War of the Rebellion: Serial 014 Page 0614 THE PENINSULAR CAMPAIGN, VA. Chapter XXIII.

Search Civil War Original Records

by some of the men and officers that the enemy had been seen to cross the road in front of them, going in direction of the Darby or Central road. Some said that they saw as much as three regiments of infantry, but I could not, from their reports to me, satisfy myself that they had seen more than 15 or 20 infantry; they said that they saw officers on foot. I got spades and picks about 10 o'clock last night; will commence work early to-morrow morning, and have so many at work that they will accomplish a good deal, I hope.

Truly, &c.,

C. M. WILCOX,

Brigadier-General.

HEADQUARTERS RIGHT WING, Army before Richmond, Va., June 23, 1862.

Gov. JOHN LETCHER,

Richmond, Va.:

SIR: I send you herewith a statement of the condition of the Virginia forces belonging to this command. In bringing this subject to your attention my object is to induce you to take some active measures, if any such lie within your power, to recruit their ranks. Such a course is pre-eminently required for the good of the service, since any addition to our army will without doubt be of much more avail when incorporated in regiments, which, like many of these, have already been through a most trying discipline of fire, than when joined with men as fresh as the new recruits themselves. You will observe that my command embraces twenty-three Virginia regiments, one battalion, and seventeen batteries. According to the provisions of the law of conscription these various organizations should contain something like 32,000 men, yet they number on their rolls, as appears from the list I inclose, less than 20,000, and of this number over 7,000 are at times absent from their posts. That is to say, while I ought to command 32,000 Virginians, I do not really command 13,000. I shall cause the officer in command of the various batteries and battalions to forward their muster rolls, as required by law, to the commandants of the camps of instruction; but I am not without strong hope that your interest in these troops, who have done so much to distinguish the valor of Virginians, may incite you also to co-operate with me in the effort to procure the desired re-enforcements.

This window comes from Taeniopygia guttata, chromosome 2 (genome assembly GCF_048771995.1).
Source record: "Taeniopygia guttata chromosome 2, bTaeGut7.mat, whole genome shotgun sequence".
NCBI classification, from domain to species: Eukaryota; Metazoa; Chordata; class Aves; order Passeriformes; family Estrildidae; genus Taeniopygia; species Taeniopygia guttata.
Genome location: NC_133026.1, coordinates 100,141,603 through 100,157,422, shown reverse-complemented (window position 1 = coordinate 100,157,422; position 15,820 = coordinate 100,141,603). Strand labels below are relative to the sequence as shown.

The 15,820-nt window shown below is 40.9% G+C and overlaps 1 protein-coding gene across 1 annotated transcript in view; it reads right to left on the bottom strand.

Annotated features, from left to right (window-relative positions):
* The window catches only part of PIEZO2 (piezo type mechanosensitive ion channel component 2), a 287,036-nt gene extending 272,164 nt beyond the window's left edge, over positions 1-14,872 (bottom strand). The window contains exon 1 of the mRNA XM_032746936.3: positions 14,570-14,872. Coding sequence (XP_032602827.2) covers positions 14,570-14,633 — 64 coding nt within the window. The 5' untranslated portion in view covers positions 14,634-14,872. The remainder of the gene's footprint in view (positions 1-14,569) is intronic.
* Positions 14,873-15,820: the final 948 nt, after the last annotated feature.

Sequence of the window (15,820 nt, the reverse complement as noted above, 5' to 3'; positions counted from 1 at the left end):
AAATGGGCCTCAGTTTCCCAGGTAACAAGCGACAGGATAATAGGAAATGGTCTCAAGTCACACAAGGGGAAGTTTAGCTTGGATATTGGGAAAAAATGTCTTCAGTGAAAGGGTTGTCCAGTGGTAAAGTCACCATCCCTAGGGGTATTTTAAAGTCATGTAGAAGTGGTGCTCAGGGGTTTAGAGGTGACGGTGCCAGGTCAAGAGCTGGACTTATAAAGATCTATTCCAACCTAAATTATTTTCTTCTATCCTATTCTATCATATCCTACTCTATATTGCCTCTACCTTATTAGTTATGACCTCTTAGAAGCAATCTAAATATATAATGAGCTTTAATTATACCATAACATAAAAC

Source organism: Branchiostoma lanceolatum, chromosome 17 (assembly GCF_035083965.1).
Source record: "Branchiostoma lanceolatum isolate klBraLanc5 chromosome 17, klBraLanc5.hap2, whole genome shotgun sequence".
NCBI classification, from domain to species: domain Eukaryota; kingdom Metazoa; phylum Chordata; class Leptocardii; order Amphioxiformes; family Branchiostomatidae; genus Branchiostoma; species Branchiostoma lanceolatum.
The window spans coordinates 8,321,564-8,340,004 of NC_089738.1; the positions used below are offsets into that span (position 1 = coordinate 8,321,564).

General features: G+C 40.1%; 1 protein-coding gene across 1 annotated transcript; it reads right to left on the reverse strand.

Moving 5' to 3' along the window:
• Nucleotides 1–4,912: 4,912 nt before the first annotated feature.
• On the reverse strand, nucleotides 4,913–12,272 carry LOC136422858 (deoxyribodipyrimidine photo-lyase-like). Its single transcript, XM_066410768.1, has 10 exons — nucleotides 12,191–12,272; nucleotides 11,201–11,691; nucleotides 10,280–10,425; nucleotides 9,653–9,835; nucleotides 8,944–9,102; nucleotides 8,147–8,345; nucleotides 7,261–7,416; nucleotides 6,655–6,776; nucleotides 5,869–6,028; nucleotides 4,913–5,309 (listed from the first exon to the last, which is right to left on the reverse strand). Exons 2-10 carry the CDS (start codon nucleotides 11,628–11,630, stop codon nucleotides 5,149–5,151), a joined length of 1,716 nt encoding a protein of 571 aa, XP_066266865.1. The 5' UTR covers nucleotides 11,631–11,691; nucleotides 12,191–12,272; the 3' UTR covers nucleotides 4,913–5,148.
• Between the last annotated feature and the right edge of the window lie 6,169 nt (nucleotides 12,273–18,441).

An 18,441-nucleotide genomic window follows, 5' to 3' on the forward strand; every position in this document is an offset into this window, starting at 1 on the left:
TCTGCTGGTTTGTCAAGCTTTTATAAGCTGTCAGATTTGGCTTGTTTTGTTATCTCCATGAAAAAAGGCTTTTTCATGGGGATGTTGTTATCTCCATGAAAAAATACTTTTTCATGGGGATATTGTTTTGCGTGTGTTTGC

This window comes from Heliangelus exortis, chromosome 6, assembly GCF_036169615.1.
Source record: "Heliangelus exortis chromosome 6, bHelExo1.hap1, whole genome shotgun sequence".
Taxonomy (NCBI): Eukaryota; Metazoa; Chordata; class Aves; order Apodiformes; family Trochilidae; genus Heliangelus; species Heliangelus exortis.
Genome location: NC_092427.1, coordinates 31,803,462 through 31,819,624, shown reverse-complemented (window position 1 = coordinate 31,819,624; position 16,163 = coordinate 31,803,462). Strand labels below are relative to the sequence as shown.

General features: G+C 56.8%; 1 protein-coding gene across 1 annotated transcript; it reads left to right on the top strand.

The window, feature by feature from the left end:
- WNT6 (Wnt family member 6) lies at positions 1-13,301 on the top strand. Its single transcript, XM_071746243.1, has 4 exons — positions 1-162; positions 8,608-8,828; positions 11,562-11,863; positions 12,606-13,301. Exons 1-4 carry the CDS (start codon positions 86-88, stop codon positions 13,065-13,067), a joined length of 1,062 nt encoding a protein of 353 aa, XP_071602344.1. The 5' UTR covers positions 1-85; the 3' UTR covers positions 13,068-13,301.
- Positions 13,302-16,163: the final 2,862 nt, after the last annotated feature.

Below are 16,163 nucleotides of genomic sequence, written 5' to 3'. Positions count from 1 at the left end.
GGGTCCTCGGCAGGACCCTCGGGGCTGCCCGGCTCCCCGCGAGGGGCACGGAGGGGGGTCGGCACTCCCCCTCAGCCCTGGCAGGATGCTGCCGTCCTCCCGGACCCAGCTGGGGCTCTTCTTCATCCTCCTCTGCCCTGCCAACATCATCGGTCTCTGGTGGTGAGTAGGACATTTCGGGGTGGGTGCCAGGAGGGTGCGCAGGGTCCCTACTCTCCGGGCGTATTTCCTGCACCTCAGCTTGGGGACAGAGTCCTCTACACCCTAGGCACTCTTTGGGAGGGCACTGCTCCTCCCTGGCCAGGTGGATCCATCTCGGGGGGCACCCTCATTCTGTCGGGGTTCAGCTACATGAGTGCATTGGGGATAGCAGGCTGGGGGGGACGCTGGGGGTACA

I have the honor to be, sir, very respectfully, your obedient servant,

JAMES LONGSTREET,

Major-General, Commanding.

[Indorsement.]

EXECUTIVE DEPARTMENT, Richmond, Va., June 28, 1862.

Respectfully referred to the Secretary of War, with the earnest hope that he may have the power speedily to fill up the regiments in this division.

By order of the Governor:

S. BASSETT FRENCH,

Aide-de-Camp.